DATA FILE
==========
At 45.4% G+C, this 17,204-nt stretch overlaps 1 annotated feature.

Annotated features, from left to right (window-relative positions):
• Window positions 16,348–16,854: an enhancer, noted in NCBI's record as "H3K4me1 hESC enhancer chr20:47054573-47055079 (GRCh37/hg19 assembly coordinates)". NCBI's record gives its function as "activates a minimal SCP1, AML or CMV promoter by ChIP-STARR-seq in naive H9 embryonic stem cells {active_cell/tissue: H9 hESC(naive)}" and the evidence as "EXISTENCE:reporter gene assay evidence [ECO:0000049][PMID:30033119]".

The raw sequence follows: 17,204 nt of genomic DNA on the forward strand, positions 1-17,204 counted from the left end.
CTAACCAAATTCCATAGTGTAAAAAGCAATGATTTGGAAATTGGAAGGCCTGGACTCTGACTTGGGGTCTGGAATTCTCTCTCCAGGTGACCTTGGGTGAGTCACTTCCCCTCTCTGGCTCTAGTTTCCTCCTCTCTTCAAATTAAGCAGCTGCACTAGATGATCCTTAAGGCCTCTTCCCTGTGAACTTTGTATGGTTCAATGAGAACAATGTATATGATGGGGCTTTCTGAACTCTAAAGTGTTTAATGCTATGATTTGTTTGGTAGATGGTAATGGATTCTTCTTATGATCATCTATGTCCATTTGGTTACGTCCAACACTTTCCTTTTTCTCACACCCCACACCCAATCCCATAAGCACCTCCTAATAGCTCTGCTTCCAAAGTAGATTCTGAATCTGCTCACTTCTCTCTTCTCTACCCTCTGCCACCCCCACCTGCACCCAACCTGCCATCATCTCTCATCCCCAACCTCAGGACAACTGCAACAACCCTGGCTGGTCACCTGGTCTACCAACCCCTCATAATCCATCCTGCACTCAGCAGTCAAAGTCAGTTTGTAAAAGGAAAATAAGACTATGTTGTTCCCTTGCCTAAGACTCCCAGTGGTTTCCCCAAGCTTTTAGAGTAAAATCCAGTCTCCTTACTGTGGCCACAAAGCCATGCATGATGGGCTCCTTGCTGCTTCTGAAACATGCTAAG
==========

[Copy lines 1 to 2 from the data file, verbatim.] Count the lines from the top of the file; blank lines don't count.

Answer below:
At 45.4% G+C, this 17,204-nt stretch overlaps 1 annotated feature.

Annotated features, from left to right (window-relative positions):